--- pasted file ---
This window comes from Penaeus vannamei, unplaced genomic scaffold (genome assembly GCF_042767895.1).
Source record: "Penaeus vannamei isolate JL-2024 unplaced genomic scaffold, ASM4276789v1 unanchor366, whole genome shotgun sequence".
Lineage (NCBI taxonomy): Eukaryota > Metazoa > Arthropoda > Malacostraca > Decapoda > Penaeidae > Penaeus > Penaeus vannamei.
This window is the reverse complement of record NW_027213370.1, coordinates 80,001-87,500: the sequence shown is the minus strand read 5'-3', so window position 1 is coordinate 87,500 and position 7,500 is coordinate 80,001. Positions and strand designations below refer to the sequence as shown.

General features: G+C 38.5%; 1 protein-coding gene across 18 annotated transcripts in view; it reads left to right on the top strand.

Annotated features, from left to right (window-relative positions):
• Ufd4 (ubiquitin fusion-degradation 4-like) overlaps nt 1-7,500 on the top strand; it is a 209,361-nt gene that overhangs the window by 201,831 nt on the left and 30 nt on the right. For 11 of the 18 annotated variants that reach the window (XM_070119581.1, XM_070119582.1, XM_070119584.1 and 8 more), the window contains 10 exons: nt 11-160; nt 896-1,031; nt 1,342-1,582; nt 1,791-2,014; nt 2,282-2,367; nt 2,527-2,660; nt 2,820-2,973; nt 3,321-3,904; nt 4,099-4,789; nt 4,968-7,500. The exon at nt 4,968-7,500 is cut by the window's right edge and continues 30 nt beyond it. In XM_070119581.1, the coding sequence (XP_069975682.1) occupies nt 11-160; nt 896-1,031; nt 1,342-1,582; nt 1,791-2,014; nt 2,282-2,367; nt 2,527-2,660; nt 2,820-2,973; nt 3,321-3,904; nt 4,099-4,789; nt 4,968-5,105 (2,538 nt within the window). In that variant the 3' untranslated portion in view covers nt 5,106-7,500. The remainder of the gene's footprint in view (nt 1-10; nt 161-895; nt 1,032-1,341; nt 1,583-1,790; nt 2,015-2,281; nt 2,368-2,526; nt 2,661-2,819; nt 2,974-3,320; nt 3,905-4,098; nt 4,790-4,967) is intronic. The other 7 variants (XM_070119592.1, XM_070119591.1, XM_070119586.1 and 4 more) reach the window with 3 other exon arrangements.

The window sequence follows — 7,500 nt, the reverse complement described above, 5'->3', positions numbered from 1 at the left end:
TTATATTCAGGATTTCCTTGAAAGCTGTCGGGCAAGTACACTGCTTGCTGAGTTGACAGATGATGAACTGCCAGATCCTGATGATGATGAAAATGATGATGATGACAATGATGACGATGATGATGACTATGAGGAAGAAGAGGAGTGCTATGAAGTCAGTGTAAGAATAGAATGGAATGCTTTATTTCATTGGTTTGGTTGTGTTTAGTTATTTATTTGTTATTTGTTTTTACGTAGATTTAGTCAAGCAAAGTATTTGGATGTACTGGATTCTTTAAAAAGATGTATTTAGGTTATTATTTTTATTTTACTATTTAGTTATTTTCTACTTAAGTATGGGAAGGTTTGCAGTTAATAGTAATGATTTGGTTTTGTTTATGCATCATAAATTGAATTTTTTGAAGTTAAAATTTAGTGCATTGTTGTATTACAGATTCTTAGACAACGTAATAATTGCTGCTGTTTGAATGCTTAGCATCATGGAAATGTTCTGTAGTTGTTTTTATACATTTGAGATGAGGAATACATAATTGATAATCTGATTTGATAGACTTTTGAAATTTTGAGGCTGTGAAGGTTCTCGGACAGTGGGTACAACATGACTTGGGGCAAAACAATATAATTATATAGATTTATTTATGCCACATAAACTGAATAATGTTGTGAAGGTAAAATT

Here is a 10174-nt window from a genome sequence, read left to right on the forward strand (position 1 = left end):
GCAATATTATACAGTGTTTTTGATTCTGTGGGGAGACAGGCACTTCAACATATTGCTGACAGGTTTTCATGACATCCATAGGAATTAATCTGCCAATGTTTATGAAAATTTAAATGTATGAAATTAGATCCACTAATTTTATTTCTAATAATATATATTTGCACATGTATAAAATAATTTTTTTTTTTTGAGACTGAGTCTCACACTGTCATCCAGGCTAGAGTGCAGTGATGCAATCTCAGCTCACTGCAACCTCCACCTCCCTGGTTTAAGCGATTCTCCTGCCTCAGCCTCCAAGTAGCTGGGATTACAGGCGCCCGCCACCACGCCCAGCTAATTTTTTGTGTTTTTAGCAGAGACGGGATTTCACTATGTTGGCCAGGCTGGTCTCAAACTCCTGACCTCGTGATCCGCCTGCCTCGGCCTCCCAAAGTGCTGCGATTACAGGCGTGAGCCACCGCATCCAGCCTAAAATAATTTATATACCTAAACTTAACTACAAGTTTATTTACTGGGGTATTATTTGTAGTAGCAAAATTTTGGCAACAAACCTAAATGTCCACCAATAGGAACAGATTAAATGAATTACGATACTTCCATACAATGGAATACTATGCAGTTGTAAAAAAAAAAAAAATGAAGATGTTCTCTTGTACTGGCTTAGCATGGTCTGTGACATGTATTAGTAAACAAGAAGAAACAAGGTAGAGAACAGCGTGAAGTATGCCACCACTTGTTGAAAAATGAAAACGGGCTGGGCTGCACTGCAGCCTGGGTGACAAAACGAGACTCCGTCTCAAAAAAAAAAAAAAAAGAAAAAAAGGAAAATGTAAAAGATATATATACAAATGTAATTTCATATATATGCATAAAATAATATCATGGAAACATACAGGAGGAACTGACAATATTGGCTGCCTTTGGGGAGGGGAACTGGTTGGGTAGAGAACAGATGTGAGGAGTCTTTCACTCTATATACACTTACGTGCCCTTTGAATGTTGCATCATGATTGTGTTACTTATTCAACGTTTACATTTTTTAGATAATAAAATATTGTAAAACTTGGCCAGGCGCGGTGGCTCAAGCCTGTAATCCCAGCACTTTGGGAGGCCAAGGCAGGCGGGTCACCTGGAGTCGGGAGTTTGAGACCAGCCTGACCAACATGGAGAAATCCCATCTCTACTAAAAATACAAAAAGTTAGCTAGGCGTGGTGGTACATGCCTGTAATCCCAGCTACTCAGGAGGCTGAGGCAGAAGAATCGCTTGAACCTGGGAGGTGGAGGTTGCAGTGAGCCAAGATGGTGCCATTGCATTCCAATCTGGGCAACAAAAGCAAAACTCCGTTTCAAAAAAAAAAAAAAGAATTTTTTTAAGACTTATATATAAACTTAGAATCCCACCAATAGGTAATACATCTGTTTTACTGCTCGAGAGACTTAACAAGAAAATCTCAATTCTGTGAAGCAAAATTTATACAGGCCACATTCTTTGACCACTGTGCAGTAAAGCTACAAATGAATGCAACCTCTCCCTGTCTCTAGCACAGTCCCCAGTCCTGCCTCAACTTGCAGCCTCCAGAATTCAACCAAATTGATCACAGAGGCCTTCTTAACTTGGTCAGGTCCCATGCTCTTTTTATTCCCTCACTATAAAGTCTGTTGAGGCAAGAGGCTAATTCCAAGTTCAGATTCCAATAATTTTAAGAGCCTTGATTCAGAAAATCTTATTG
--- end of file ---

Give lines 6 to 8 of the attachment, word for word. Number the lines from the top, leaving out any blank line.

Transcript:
Annotated features, from left to right (window-relative positions):
• Ufd4 (ubiquitin fusion-degradation 4-like) overlaps nt 1-7,500 on the top strand; it is a 209,361-nt gene that overhangs the window by 201,831 nt on the left and 30 nt on the right. For 11 of the 18 annotated variants that reach the window (XM_070119581.1, XM_070119582.1, XM_070119584.1 and 8 more), the window contains 10 exons: nt 11-160; nt 896-1,031; nt 1,342-1,582; nt 1,791-2,014; nt 2,282-2,367; nt 2,527-2,660; nt 2,820-2,973; nt 3,321-3,904; nt 4,099-4,789; nt 4,968-7,500. The exon at nt 4,968-7,500 is cut by the window's right edge and continues 30 nt beyond it. In XM_070119581.1, the coding sequence (XP_069975682.1) occupies nt 11-160; nt 896-1,031; nt 1,342-1,582; nt 1,791-2,014; nt 2,282-2,367; nt 2,527-2,660; nt 2,820-2,973; nt 3,321-3,904; nt 4,099-4,789; nt 4,968-5,105 (2,538 nt within the window). In that variant the 3' untranslated portion in view covers nt 5,106-7,500. The remainder of the gene's footprint in view (nt 1-10; nt 161-895; nt 1,032-1,341; nt 1,583-1,790; nt 2,015-2,281; nt 2,368-2,526; nt 2,661-2,819; nt 2,974-3,320; nt 3,905-4,098; nt 4,790-4,967) is intronic. The other 7 variants (XM_070119592.1, XM_070119591.1, XM_070119586.1 and 4 more) reach the window with 3 other exon arrangements.

The window sequence follows — 7,500 nt, the reverse complement described above, 5'->3', positions numbered from 1 at the left end: